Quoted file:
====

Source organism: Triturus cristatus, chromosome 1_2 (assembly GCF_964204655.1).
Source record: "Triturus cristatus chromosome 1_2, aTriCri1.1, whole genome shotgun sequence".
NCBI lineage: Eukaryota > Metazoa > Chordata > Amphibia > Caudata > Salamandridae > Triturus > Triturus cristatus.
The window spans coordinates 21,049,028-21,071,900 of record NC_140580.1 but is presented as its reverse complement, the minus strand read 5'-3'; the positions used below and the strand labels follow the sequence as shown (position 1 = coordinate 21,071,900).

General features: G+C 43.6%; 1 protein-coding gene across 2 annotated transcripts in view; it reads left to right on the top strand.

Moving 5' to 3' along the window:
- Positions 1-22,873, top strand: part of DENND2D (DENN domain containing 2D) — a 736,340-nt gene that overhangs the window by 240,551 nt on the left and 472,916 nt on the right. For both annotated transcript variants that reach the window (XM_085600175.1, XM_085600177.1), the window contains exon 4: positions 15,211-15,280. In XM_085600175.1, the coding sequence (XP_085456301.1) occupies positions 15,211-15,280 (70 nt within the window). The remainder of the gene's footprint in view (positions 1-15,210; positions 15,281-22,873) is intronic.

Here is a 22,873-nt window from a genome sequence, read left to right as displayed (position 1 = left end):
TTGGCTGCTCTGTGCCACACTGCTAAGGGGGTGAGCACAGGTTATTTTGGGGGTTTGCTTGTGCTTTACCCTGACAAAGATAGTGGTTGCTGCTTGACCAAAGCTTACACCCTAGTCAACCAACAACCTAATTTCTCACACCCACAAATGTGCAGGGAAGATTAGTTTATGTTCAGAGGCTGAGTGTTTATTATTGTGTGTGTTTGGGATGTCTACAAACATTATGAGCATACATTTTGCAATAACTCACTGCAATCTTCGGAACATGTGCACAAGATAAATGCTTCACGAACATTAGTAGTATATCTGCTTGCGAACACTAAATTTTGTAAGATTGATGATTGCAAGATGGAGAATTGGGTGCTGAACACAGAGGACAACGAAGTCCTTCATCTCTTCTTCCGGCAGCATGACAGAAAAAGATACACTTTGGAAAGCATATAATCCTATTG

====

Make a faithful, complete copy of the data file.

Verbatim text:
Source organism: Triturus cristatus, chromosome 1_2 (assembly GCF_964204655.1).
Source record: "Triturus cristatus chromosome 1_2, aTriCri1.1, whole genome shotgun sequence".
NCBI lineage: Eukaryota > Metazoa > Chordata > Amphibia > Caudata > Salamandridae > Triturus > Triturus cristatus.
The window spans coordinates 21,049,028-21,071,900 of record NC_140580.1 but is presented as its reverse complement, the minus strand read 5'-3'; the positions used below and the strand labels follow the sequence as shown (position 1 = coordinate 21,071,900).

General features: G+C 43.6%; 1 protein-coding gene across 2 annotated transcripts in view; it reads left to right on the top strand.

Moving 5' to 3' along the window:
- Positions 1-22,873, top strand: part of DENND2D (DENN domain containing 2D) — a 736,340-nt gene that overhangs the window by 240,551 nt on the left and 472,916 nt on the right. For both annotated transcript variants that reach the window (XM_085600175.1, XM_085600177.1), the window contains exon 4: positions 15,211-15,280. In XM_085600175.1, the coding sequence (XP_085456301.1) occupies positions 15,211-15,280 (70 nt within the window). The remainder of the gene's footprint in view (positions 1-15,210; positions 15,281-22,873) is intronic.

Here is a 22,873-nt window from a genome sequence, read left to right as displayed (position 1 = left end):
TTGGCTGCTCTGTGCCACACTGCTAAGGGGGTGAGCACAGGTTATTTTGGGGGTTTGCTTGTGCTTTACCCTGACAAAGATAGTGGTTGCTGCTTGACCAAAGCTTACACCCTAGTCAACCAACAACCTAATTTCTCACACCCACAAATGTGCAGGGAAGATTAGTTTATGTTCAGAGGCTGAGTGTTTATTATTGTGTGTGTTTGGGATGTCTACAAACATTATGAGCATACATTTTGCAATAACTCACTGCAATCTTCGGAACATGTGCACAAGATAAATGCTTCACGAACATTAGTAGTATATCTGCTTGCGAACACTAAATTTTGTAAGATTGATGATTGCAAGATGGAGAATTGGGTGCTGAACACAGAGGACAACGAAGTCCTTCATCTCTTCTTCCGGCAGCATGACAGAAAAAGATACACTTTGGAAAGCATATAATCCTATTG